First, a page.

Dr. Joel Arun Sursas Discusses Regulatory and Algorithm Limitations for AI in Medicine
Algorithms in medicine have shown many potential benefits to both doctors and patients thus far. However, regulating these algorithms is a difficult task. Clarified guidelines from the FDA, among other criteria, could help specify requirements for algorithms and could result in an uptick of clinically deployed algorithms. Proper understanding of algorithms’ limitations and adequate knowledge of clinical data by programmers is key to creating algorithms usable in the medical setting. Here, Dr. Joel Arun Sursas talks about the regulatory and algorithm limitations for implementing AI in medicine.
The Future is Now
It seems the future may already be here, a world where a patient might see their doctor on a computer before they see them in person. Because of the advances in artificial intelligence, it seems like we are moving into a Brave New World of medicine.
But we are not quite there yet.
You might be wondering if a robot-doctor will be delivering your baby in the near future. But despite the advancements of technology, there are still regulatory concerns that need to be addressed before AI is entirely integrated and welcome in the healthcare world.
Open-mindedness and patience will be critical to AI’s future in the healthcare industry. Peoples' fears tend to lead them to panic over the idea of AI entering their lives, especially in the medical field, where physical health is at stake. However, AI algorithms are designed to streamline data processing and make it easier for your doctor to take care of you, not replace your doctor altogether.
AI’s Role in Healthcare
We know that AI can help with more menial tasks in a healthcare setting, but it’s hard to imagine automated surgeries and other complex medical procedures completed by AI.
Advanced surgeries can involve quick thinking, adjustments, and constant monitoring of a patient’s variable bodily functions. Until AI can reasonably keep up with this demand to make decisions on the fly, it is unlikely to see any surgical action for quite some time.
This is one of the ways where the algorithm limitations come into play. If the FDA does release complete and universal guidelines and requirements, this could result in more clinically deployed algorithms .
In addition to facing many obstacles for FDA approval, AI algorithms could also face hardships when it comes to achieving patients’ trust and acceptance. Since it’s a complicated concept to grasp, patients that don’t have a clear understanding of AI and how it can benefit their care may not be willing to accept AI’s help .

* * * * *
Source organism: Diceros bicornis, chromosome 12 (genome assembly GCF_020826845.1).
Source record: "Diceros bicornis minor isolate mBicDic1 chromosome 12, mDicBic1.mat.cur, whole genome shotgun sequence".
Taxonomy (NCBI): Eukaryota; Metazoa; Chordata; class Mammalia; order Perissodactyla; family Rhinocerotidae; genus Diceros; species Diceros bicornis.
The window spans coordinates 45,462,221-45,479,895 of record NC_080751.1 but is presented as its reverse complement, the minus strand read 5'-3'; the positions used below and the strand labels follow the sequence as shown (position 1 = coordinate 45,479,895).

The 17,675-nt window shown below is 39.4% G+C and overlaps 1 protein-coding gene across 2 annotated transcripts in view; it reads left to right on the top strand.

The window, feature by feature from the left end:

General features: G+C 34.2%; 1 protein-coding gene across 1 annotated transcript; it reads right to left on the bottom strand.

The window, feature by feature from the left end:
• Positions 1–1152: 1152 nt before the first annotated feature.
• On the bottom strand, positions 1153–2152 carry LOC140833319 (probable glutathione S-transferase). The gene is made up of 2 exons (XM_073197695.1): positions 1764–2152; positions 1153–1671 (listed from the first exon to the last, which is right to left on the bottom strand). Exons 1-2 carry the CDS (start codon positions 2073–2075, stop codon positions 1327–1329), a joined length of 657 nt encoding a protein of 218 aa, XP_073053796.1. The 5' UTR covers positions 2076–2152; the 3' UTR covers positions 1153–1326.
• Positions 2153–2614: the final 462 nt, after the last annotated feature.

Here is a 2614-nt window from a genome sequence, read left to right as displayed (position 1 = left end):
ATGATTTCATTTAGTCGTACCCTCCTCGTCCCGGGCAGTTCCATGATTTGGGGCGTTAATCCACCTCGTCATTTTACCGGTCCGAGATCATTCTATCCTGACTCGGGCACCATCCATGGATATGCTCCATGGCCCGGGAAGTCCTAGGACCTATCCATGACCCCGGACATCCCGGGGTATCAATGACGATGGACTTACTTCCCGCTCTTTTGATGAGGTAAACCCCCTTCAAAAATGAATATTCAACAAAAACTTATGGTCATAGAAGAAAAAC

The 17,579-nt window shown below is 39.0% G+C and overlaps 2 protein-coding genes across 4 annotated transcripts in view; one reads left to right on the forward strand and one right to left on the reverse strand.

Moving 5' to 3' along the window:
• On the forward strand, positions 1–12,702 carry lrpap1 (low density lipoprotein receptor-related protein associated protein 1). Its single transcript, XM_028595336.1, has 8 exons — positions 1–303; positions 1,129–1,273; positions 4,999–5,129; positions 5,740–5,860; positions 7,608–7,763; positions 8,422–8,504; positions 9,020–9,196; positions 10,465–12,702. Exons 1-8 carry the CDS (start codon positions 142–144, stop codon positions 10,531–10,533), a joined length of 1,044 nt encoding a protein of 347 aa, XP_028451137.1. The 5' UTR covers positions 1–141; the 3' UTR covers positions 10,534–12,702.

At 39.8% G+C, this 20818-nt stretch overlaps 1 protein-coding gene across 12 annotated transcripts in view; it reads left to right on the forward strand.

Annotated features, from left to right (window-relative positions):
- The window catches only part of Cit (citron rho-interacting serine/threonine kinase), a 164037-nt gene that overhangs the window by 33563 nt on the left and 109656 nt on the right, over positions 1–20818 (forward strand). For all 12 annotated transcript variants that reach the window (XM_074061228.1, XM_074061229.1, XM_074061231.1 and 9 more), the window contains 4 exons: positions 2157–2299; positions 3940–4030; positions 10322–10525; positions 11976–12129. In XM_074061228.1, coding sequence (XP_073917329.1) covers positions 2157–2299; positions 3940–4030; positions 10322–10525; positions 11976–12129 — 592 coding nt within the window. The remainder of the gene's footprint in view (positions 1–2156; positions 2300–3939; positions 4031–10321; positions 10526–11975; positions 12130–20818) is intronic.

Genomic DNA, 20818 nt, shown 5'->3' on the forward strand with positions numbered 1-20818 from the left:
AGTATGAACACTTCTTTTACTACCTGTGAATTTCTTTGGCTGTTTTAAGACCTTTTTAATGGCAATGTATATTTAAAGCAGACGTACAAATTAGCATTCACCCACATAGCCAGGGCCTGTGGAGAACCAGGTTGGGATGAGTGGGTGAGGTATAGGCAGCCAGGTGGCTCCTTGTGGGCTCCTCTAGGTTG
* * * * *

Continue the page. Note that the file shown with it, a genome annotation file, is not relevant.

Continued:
Correct decisions made by AI are a function of the structure of the data used as input. If any of the data is wrong or misleading, the algorithms can give misleading results.
This creates a precarious situation because it’s possible algorithm creators may not know that the data is incorrect until it is too late; their algorithm may have already caused medical malpractice. This could cost not only patient well-being but also the hospitals a great deal of money in potential lawsuits.
While human error is also a variable in the medical field, patients seem to be more bothered by machines’ potential mistakes than their corporal counterparts in traditional human doctors.
Proper understanding of algorithms’ limitations by people working in healthcare and adequate knowledge of clinical data by programmers is vital to creating reliable algorithms and can be used in-clinic. It is unknown how long it will take to achieve this understanding, and it will largely depend on the timing of regulatory measures set forth by the FDA.
We are still a way away from algorithms being able to operate independently in clinics, especially with no clear guidance from the FDA or other federal agencies.
For the public to accept algorithms to supplement doctors for different tasks, we need to define the necessary qualities for an algorithm to be deemed accurate. In addition, we need to address the potential sources of error in the algorithm’s decision-making process and transparency surrounding where an algorithm thrives and where it fails.
The challenges are distinct and will take a lot to overcome. Still, it is worth trying to increase medicine’s accuracy and efficiency as we rely more on telemedicine and virtual visits in the wake of the global pandemic of COVID-19.
About Joel Arun Sursas:
Joel Arun Sursas holds a Bachelor's Degree in Medicine and Bachelor's Degree in Surgery from the National University of Singapore, and is continuing his education to obtain a Certificate in Safety, Quality, Informatics and Leadership from the Harvard Medical School, and Masters in Applied Health Science Informatics from the Johns Hopkins University (both expected in 2020). His technical skills include SPSS, RevMan, and Python. Dr. Joel Arun Sursas' most recent engagement is with a medical device start-up company Biorithm where he serves as Head of Clinical Affairs, working to take fetal surveillance out of the hospital and into the home, revolutionizing the obstetric practice globally.
- Ariel, et al. “Artificial Intelligence in Medicine: Applications, Implications, and Limitations.” Science in the News, 19 June 2019, sitn.hms.harvard.edu/flash/2019/artificial-intelligence-in-medicine-applications-implications-and-limitations/.
- “AI For Medicine.” Deeplearning.ai, www.deeplearning.ai/ai-for-medicine/.